The governor said the state needs interventions in the areas of education and skill development in order to boost food production and eradicate poverty among its citizens.
MSF Calls for Inclusion of North West in UN’s Humanitarian Plan
Meanwhile, the Médecins Sans Frontières (MSF), also known as Doctors Without Borders has called for the inclusion of the north-west region in the UN Humanitarian Plan, insisting that this would enable a broader and more sustained response in the region which has been bedeviled by banditry.
The north-east, a region which has been under the shackles of Boko Haram insurgency for over a decade, is already on the UN’s humanitarian plan, making it to benefit yearly several millions of dollars in aids.
A statement by MSF yesterday read: “As the malnutrition crisis in northwest Nigeria continues at catastrophic levels, MSF is calling for the humanitarian community to respond to the emergency needs of people in the region, and for northwest Nigeria to be included in the UN’s humanitarian response plan, enabling a broader and more sustained response.”
The statement further read that: “Since the beginning of 2022, MSF teams have witnessed extraordinarily high numbers of children with malnutrition in MSF’s programmes located in five states across northwest Nigeria. Multiple factors have led to a sharp increase in malnutrition in the region over last year.”
The MSF country representative in Nigeria, Dr. Simba Tirima was quoted to have said: “With increasing insecurity, climate change and global inflation of food prices in a post-pandemic world, we can only imagine this crisis getting worse,” adding that: “The Nigerian authorities need support to deal with a crisis of this magnitude. This must include emergency humanitarian funding now for organisations able to respond and a commitment to include northwest Nigeria in the UN’s humanitarian response plan for 2023.”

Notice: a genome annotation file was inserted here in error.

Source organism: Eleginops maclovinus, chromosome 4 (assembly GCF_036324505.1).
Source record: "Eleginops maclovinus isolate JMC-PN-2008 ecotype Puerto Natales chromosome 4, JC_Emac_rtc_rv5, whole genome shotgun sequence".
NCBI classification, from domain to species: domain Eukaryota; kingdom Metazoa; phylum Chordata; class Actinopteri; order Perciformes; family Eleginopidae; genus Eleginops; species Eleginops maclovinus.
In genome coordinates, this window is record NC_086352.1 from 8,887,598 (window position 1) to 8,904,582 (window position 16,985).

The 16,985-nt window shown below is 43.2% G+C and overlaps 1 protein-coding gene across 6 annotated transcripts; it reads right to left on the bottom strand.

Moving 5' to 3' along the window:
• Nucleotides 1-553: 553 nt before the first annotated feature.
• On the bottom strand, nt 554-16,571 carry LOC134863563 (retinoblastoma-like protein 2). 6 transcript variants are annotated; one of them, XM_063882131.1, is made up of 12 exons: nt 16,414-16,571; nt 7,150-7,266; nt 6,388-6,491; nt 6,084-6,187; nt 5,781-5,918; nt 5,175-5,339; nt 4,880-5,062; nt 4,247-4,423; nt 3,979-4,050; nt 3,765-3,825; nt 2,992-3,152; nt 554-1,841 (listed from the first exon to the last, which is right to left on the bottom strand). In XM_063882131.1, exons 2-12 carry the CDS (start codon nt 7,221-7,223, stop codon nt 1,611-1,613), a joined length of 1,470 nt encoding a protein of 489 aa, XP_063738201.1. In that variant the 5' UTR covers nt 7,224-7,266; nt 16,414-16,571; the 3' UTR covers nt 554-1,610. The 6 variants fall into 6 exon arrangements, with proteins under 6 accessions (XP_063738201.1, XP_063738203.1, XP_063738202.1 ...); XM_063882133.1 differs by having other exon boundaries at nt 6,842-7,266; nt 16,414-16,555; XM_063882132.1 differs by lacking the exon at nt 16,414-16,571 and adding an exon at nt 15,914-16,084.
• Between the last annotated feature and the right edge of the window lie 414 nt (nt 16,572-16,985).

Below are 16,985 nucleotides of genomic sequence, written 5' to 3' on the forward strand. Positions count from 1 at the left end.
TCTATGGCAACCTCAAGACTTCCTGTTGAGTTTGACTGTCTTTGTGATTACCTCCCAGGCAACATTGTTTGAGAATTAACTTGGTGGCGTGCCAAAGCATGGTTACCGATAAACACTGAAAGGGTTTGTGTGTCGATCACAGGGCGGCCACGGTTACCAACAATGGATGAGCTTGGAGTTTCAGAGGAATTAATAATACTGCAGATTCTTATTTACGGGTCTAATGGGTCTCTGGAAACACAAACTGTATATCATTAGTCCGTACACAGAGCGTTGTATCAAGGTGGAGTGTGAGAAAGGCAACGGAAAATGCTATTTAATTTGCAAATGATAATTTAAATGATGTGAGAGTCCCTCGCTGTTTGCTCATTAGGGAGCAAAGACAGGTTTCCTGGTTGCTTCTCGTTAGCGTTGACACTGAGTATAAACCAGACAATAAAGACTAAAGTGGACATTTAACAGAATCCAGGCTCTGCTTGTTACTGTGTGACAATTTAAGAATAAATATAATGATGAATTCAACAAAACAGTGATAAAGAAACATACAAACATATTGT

He revealed that since January, the MSF teams working in collaboration with the Nigerian health authorities have treated close to 100,000 children suffering from acute malnutrition in 34 outpatient facilities and admitted about 17,000 children requiring hospital care in 10 inpatient centres in Kano, Zamfara, Katsina, Sokoto and Kebbi states.
He noted that in Zamfara state, one of the areas most affected by ongoing violence and banditry, “we recorded a 64 percent increase in the numbers of severely malnourished children treated in the outpatient nutritional departments supported by MSF from January to August 2022 when compared to January to August 2021.”
According to the statement, the MSF’s nutritional surveys had also underlined the severity of the crisis, including in areas that are less affected by violence and insecurity.
In Mashi local government area, in Katsina state, MSF found a 27.4 per cent rate of global acute malnutrition and a 7.1 per cent rate of severe acute malnutrition in June, even though the community has been relatively spared from violence and forced displacement. These rates indicate a critical emergency.
The MSF head of mission in Nigeria, Froukje Pelsma said: “We understand the United Nations, donors and other stakeholders are increasingly aware of the extent of the crisis in the northwest, but there is a need to go beyond discussions.”